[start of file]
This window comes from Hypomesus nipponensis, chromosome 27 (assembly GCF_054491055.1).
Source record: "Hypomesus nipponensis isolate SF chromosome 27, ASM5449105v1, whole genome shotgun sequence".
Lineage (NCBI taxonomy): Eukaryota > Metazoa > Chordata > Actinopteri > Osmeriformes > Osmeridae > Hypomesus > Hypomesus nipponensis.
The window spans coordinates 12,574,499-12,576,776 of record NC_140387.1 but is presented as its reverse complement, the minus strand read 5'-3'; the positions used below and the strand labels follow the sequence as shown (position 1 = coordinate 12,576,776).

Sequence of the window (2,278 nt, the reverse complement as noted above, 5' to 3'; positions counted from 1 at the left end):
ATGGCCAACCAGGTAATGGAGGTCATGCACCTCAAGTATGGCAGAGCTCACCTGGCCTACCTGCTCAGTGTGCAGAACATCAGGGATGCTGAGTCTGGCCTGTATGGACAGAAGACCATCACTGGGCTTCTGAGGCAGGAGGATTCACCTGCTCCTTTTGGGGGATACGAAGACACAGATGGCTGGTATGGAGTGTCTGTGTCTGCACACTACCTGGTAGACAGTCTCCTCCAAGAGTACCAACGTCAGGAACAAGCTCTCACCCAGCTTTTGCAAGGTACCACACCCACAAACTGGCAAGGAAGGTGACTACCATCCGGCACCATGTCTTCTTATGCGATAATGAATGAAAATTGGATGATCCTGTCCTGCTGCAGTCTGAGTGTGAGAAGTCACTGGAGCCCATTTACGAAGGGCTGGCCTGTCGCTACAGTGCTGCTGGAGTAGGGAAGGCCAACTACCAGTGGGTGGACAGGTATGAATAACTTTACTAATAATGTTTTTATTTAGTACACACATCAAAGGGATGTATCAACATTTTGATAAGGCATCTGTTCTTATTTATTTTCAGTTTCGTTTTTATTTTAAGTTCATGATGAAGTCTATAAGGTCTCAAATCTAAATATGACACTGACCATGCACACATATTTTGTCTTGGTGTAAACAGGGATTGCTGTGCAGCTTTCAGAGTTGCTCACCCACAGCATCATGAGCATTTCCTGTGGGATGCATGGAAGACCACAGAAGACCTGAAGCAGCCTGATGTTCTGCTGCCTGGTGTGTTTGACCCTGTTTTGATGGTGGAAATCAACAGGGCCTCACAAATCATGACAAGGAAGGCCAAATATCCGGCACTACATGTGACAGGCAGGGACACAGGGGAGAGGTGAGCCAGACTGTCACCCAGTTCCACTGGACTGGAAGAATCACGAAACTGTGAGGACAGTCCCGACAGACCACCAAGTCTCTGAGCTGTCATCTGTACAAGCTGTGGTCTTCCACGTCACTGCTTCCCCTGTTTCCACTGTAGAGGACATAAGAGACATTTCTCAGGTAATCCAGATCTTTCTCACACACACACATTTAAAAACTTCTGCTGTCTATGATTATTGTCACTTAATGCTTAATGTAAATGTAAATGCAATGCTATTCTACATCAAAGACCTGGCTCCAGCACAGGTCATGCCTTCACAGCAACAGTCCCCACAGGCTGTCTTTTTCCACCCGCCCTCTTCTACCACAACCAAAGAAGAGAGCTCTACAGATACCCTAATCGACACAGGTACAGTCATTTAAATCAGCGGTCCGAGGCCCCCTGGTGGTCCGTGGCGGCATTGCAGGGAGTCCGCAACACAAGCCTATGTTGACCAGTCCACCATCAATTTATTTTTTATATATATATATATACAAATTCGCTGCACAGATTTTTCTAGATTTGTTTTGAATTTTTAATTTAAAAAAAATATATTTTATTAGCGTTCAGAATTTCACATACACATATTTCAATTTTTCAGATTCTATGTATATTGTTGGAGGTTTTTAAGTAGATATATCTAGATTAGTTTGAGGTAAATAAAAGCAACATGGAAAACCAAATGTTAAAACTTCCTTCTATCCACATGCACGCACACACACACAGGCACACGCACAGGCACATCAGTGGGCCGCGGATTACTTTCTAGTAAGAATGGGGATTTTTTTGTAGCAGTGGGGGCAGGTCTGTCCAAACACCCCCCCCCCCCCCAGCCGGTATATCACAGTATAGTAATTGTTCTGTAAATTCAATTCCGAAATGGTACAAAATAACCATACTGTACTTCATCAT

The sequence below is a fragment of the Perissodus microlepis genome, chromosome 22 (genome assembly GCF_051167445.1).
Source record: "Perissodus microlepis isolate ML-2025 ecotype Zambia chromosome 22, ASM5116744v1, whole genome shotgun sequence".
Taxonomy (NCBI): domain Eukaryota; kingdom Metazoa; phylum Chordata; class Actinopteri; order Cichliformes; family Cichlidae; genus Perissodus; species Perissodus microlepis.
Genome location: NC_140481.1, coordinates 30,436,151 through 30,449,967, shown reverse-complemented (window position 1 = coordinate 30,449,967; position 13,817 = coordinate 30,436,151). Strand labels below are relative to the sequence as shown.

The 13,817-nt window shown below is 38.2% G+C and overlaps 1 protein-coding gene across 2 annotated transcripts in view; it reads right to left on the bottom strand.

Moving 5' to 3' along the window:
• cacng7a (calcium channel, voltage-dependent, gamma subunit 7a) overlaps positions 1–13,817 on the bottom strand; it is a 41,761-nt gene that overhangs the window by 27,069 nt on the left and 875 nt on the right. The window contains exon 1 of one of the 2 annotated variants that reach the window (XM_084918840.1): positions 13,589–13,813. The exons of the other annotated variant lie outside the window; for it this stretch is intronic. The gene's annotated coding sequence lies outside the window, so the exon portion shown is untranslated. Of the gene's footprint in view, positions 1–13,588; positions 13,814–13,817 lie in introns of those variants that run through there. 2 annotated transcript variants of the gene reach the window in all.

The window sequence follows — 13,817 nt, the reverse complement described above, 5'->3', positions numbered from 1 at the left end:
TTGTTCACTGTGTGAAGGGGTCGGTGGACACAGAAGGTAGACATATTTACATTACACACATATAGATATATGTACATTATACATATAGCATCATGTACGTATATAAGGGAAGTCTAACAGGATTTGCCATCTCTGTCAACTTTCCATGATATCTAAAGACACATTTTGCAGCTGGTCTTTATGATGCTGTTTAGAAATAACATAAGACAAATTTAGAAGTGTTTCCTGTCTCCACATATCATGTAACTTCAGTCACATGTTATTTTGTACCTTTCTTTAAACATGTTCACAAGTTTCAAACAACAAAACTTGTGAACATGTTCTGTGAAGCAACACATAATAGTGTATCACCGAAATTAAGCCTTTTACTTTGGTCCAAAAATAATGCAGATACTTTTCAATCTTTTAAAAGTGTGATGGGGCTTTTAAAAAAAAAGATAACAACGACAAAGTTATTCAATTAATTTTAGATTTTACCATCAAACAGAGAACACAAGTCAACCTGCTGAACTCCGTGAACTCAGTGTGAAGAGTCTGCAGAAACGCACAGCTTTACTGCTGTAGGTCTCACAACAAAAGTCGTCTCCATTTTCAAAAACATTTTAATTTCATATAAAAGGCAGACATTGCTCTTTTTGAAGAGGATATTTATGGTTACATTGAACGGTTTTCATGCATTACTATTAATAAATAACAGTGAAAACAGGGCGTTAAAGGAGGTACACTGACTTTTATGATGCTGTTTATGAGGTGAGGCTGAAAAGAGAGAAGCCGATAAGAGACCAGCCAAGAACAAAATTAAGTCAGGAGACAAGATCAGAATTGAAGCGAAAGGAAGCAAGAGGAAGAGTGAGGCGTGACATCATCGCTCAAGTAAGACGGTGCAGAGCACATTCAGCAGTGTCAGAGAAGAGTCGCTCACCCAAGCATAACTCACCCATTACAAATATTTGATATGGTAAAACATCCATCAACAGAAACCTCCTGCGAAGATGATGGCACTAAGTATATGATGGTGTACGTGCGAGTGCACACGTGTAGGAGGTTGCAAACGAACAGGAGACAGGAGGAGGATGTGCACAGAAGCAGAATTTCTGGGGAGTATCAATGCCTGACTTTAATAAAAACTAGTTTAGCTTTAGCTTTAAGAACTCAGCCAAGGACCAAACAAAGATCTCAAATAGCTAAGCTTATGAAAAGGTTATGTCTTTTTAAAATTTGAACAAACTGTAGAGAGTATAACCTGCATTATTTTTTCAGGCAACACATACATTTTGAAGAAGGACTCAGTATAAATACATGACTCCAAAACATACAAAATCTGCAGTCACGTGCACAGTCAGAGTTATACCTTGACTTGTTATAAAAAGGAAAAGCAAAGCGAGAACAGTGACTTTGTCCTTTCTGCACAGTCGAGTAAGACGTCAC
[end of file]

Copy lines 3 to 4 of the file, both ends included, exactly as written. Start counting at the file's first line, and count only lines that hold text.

Lineage (NCBI taxonomy): Eukaryota > Metazoa > Chordata > Actinopteri > Osmeriformes > Osmeridae > Hypomesus > Hypomesus nipponensis.
The window spans coordinates 12,574,499-12,576,776 of record NC_140387.1 but is presented as its reverse complement, the minus strand read 5'-3'; the positions used below and the strand labels follow the sequence as shown (position 1 = coordinate 12,576,776).